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Sara Coat of Arms / Sara Family Crest

The surname of SARA was derived from the Hebrew 'Sara' a name meaning 'the princess'. The name is also spelt as Sare, Sarra and Sayer. There is also a place called Sarre in the County of Kent, from where the original bearer may have derived his name or it may have been an ancient English river name. Early records of the name mention SERRAE (without surname) who appears in Kent in the year 761. SARRA (without surname) documented in London in the year 1160. Benedictus filius Sarre, was documented in the County of Norfolk in the year 1169 and William Sara appears in the year 1273 in County Gloucestershire. Alan Sare was listed in 1296 in County Sussex, and Adam Sarre, County Essex, 1317. Edward Sara was documented in County Somerset during the reign of Edward III (1327-1377). Surnames as we recognise them today are believed to have been introduced by the Normans after the Invasion of 1066. The first mention of such names appears in the Domesday Book and they were progressively adopted between the 11th and 15th centuries. It was the nobles and upper classes who first assumed a second name, setting them apart from the common people who continued to use only the single name given to them at birth. It was not until the reign of Edward 11. (1307-1327) that it became common practice to use a secondary name, originally a name reflecting the place of birth, a nickname, an occupational name or a baptismal name which had been passed on from a parent to the child, as an additional means of identification. A later instance of the name included Taylor Sare and Elizabeth Fountain who were married at St. George's, Hanover Square, London in the year 1789. It has long been a matter of doubt when the bearing of coats of arms first became hereditary and it was not until the Crusades that Heraldry came into general use. Men went into battle heavily armed and were difficult to recognise. It became the custom for them to adorn their helmets with distinctive crests, and to paint their shields with animals and the like. Coats of arms accompanied the development of surnames, becoming hereditary in the same way.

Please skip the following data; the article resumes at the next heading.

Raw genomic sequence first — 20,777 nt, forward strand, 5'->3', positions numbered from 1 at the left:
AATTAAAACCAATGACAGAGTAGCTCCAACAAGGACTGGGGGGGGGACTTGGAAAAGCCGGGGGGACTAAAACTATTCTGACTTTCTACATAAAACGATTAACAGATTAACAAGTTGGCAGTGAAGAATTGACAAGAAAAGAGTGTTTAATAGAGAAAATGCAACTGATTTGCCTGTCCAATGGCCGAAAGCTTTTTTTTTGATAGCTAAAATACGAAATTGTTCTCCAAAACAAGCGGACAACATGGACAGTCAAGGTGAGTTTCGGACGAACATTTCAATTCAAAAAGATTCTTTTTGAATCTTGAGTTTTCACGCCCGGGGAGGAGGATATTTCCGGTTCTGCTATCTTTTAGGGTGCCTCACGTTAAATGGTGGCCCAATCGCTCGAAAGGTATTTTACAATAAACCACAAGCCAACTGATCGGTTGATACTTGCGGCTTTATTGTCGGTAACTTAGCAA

The associated coat of arms is recorded in Rietstaps Armorial General.

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Last Updated: January 15th, 2021

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